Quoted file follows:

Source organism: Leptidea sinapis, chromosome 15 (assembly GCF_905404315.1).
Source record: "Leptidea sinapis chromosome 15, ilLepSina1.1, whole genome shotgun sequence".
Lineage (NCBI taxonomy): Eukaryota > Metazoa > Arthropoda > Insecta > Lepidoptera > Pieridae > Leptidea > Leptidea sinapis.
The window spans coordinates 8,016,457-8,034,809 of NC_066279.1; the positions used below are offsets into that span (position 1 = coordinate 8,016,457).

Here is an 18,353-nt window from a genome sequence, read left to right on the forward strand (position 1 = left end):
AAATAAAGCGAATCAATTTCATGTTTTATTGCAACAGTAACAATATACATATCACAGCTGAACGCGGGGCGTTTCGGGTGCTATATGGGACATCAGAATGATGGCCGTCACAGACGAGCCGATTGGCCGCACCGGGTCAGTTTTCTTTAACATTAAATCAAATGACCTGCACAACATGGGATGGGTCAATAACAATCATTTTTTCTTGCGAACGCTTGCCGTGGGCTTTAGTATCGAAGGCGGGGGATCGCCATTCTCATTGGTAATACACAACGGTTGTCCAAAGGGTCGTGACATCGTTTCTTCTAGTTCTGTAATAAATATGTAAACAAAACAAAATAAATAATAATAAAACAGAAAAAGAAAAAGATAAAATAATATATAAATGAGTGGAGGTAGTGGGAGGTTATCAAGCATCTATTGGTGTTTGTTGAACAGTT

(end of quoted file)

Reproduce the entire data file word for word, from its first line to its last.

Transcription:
Source organism: Leptidea sinapis, chromosome 15 (assembly GCF_905404315.1).
Source record: "Leptidea sinapis chromosome 15, ilLepSina1.1, whole genome shotgun sequence".
Lineage (NCBI taxonomy): Eukaryota > Metazoa > Arthropoda > Insecta > Lepidoptera > Pieridae > Leptidea > Leptidea sinapis.
The window spans coordinates 8,016,457-8,034,809 of NC_066279.1; the positions used below are offsets into that span (position 1 = coordinate 8,016,457).

Here is an 18,353-nt window from a genome sequence, read left to right on the forward strand (position 1 = left end):
AAATAAAGCGAATCAATTTCATGTTTTATTGCAACAGTAACAATATACATATCACAGCTGAACGCGGGGCGTTTCGGGTGCTATATGGGACATCAGAATGATGGCCGTCACAGACGAGCCGATTGGCCGCACCGGGTCAGTTTTCTTTAACATTAAATCAAATGACCTGCACAACATGGGATGGGTCAATAACAATCATTTTTTCTTGCGAACGCTTGCCGTGGGCTTTAGTATCGAAGGCGGGGGATCGCCATTCTCATTGGTAATACACAACGGTTGTCCAAAGGGTCGTGACATCGTTTCTTCTAGTTCTGTAATAAATATGTAAACAAAACAAAATAAATAATAATAAAACAGAAAAAGAAAAAGATAAAATAATATATAAATGAGTGGAGGTAGTGGGAGGTTATCAAGCATCTATTGGTGTTTGTTGAACAGTT